Leeuwenhoek's neighborhood: Oosteinde

Antony was born and raised to age 8 on the gracht called Oosteinde ("east end"). In 1928, the house (below; click to enlarge) was replaced by the school building that is there now. The house was next to the Leeuwenpoort (Lion's Gate), also long gone, the gate that Antony's father's generation began using as a family name (see Did You Know? below right). In the far right of the photo below, the gate had become what looks like a shed with a slanted roof.

The detail from the Wandkaart of Delft (right sidebar; click to enlarge) shows not only the neighborhood where Leeuwenhoek grew up. It also shows the property across the singel -- A0985 - A0991 now on Dr. Schaepmanstraat. Grandfather Thonis Philips is the first recorded owner of those properties in the notary archives. On the Wandkaart, it's the long rectangle in the center. The end closest to the singel has a gate that has a little house attached to it and another little house just to the left of it.

Did you know?

What is the Leeuwenpoort?

contributed by J. H. Geertzenwijk

François Spiering was a weaver of tapestry, originally from Antwerp. In 1593, he got use of part of the confiscated Agnes Convent to start an atelier. The convent was situated near the Oostpoort, between the Bastiaanvest and the Zusterlaan. On the grounds of the convent, Spiering constructed small houses for the labourers employed by his atelier. One of the alleys still exists, the Spieringstraat.

Around the same time, a plan was developed for the other site of the Oosteinde, an initiative of charity, to build a hofje (small court) surrounded by houses for elderly women in need of support. This hofje still exists, the Klauwshofje.

Next to the Klaushofje Arent Dircxz Hoendervanger, a bricklayer, made an alley with small houses on both sides. Where the alley began at the Oosteinde, he built a gate (poort).

Thonis Phillipsz., Leeuwenhoek’s grandfather, owned the house on the Oosteinde, called Het Bijltje (the little ax). The northern side of his house bordered the entrance-alley to the Klauwshofje, named the Klauwepoort. Behind Het Bijltje stood a little house with the entrance in the Klauwepoort. That was some time afterwards bought by a son of Thonis, Phillips Thonisz. The northern row of houses built by Arent was constructed behind Het Bijltje and the little house annex.

In later time Thonis bought two houses in the row behind his house, inherited after the death of Thonis by his son, Leeuwenhoek's uncle Huijch Thonisz.

As shown on the key below left (click on thumbnails for larger images), which is at the bottom right of the huge Wandkaart, Number 33 is labeled Klaeuw Hofje and Number 34 is Leeuwe Poort. The Klaeuw Hofje is the group of a dozen houses around the garden with two trees that the white hand is pointing toward. It provided residences for unmarried and windows Catholic women, and is still standing.

Leeuwe Poort, number 34, was an alley between Oosteinde and Oranje Plantage along the singel. I don't know why it was called Leeuwe (lion), the heraldic symbol for both Delft and the Republic. The word poort indicates that it had a gate at one time. Thus the house in the picture is the one on the map between 33 and 34.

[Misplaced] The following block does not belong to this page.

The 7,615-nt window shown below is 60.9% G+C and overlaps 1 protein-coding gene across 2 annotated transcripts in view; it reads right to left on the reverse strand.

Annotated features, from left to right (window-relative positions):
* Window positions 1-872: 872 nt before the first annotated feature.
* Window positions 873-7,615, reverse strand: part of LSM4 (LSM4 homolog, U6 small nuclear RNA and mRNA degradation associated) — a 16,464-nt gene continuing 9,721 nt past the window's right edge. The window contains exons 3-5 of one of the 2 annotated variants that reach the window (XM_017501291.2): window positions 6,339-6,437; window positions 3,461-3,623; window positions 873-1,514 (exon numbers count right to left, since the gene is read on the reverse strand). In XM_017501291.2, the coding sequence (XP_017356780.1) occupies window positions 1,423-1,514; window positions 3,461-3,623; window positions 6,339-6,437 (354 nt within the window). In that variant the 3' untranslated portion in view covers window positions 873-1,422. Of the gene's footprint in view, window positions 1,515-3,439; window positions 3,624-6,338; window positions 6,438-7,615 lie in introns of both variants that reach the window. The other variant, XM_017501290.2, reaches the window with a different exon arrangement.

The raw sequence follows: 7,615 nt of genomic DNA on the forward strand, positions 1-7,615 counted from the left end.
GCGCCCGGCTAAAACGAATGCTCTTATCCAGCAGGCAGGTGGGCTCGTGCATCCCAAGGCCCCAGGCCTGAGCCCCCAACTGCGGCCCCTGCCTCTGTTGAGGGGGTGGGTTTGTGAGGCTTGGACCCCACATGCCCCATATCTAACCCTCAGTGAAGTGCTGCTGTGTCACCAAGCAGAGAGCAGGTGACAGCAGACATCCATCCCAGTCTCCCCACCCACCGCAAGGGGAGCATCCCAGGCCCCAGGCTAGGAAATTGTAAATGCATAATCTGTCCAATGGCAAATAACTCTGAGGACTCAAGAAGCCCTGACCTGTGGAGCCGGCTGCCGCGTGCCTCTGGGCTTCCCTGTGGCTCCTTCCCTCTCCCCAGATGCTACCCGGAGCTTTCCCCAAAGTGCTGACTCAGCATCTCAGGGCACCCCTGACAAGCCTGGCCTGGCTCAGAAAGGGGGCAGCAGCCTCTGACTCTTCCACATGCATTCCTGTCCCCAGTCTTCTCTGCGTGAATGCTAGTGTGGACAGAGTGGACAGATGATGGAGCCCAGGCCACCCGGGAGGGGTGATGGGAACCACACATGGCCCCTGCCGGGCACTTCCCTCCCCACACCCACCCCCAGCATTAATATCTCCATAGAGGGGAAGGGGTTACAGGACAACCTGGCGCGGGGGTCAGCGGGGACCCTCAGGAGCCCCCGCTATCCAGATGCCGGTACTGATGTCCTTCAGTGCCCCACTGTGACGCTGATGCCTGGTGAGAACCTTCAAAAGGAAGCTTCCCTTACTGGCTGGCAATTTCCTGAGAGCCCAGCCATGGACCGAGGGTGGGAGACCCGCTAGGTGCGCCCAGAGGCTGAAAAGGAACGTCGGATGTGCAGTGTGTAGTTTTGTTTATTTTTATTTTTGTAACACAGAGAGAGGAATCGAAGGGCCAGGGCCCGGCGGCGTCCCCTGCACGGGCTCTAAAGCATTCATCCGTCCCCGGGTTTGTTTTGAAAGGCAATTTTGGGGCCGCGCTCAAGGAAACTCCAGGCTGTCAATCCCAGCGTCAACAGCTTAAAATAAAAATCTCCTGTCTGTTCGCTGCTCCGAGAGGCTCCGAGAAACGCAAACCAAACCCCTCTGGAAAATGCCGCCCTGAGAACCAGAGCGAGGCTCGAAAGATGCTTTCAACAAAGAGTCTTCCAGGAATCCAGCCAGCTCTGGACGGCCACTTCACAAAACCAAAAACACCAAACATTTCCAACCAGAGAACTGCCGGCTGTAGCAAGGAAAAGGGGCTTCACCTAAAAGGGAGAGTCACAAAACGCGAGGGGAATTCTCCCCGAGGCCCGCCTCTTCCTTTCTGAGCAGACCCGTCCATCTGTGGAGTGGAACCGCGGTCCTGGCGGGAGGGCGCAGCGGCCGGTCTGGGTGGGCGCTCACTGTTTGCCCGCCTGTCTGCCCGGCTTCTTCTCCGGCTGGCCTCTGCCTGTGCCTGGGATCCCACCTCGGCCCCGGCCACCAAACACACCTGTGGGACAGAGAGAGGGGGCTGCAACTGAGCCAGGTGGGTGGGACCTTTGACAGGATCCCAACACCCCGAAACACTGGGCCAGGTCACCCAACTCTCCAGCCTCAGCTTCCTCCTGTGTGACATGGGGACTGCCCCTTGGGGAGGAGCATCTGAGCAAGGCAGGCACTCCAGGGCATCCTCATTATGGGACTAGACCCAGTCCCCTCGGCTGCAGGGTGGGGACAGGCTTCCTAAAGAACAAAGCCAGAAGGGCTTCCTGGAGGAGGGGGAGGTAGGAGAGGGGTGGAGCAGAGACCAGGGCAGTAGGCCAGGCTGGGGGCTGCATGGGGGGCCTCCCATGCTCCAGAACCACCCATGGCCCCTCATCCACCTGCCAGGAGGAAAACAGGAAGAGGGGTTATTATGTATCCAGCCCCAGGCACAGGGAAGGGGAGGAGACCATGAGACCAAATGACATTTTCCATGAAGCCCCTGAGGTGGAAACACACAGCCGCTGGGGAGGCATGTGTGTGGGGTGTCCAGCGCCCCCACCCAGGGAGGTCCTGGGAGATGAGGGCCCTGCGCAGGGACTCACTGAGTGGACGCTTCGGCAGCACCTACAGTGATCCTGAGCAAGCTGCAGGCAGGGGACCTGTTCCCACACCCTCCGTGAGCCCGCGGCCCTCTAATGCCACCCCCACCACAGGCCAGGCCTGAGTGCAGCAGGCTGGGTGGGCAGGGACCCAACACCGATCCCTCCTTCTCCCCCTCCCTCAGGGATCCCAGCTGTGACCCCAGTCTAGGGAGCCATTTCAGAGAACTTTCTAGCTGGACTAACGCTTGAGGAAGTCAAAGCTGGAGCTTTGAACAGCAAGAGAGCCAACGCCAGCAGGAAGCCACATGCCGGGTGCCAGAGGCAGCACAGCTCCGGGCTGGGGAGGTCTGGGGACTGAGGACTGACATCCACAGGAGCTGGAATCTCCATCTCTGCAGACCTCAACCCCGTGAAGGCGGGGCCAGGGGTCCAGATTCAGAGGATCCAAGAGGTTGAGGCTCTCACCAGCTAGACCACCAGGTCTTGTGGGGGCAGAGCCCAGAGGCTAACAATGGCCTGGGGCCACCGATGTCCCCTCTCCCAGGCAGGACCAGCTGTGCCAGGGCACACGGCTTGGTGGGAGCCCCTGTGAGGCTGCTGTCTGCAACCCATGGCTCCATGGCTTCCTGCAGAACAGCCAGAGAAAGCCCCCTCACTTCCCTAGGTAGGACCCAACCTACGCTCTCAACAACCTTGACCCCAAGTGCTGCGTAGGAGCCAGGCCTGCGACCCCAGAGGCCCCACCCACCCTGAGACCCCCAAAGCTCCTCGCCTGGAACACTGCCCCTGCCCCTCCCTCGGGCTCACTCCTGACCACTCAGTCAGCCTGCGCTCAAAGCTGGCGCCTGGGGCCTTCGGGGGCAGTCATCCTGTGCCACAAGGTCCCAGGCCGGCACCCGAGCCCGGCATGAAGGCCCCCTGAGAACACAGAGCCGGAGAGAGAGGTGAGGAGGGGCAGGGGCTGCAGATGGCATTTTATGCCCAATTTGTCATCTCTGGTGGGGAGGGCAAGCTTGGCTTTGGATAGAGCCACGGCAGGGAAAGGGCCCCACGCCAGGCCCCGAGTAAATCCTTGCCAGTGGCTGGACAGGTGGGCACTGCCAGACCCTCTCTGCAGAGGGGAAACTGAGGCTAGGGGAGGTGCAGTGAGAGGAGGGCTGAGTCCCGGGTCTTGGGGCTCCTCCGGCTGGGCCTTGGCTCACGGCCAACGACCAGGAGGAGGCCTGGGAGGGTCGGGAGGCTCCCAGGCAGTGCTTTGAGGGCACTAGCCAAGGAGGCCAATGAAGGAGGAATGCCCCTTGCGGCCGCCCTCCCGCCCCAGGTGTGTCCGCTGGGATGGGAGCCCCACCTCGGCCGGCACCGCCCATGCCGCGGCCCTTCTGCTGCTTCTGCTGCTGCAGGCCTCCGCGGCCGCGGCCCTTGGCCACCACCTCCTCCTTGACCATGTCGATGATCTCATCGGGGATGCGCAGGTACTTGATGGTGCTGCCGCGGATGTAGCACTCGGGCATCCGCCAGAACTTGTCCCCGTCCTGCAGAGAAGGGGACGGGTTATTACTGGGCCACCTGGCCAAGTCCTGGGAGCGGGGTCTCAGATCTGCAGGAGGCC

The pre-1928 photos (right sidebar; click to enlarge) come from the Delft city archive. They show a structure, attached to the left (north) side of the house between the house and the Klaeuw Hofje. It is not indicated on the Wandkaart or on the 1832 Kadaster map, also on the right sidebar, which has E0073 Oosteinde 56 as one parcel. The old Leeuwe Poort alley was by then E0075, owned by the same person who owned E0074 behind the house, apparently a one-story storage area.

The structure on the left of the house was a two-story building with two narrow doors and a solid row of windows above. Perhaps it was there that Antony's father employed people to make baskets to feed Delft's growing ceramics industry. At the time, the safest way to transport the tiles and plates was to nest them in straw in baskets made from willow branches and reeds. As Soutendam notes in his book describing the neighborhood in 1600, the Oosteinde was the birthplace of Delft's famed pottery industry, which needed a steady supply of baskets to pack the plates and tiles for shipment around the world.

The next question then, is whether part of the large property across the singel was used for growing a dependable supply of willow and reed. If it is true that Antony's grandfather Thonis Philips and his sons used this side house for a basket making operation, then Antony grew up in relative prosperity. His father was a business owner, not a poor solitary basket-weaver. Perhaps his mother, raised in a regent family, did not marry that far below her social class.

A case of mistaken identity

The image on the left was taken from the Dutch newspaper De Telegraaf's issue of January 5, 1928. The caption:

Tot Verdwijnen Gedoemd. - Het geboortehuis van Anthonie van Leeuwenhoek aan het Oosteinde te Delft zal worden afgebroken.

Doomed to Disappear. - The birthplace of Anthony van Leeuwenhoek at the Oosteinde in Delft will be demolished.

In spite of the efforts of the Dutch historical societies that appealed to the Delft city council, the demolition occurred shortly thereafter. The image in the Telegraaf, however, is not the same house as the one in the other photographs. What house is this?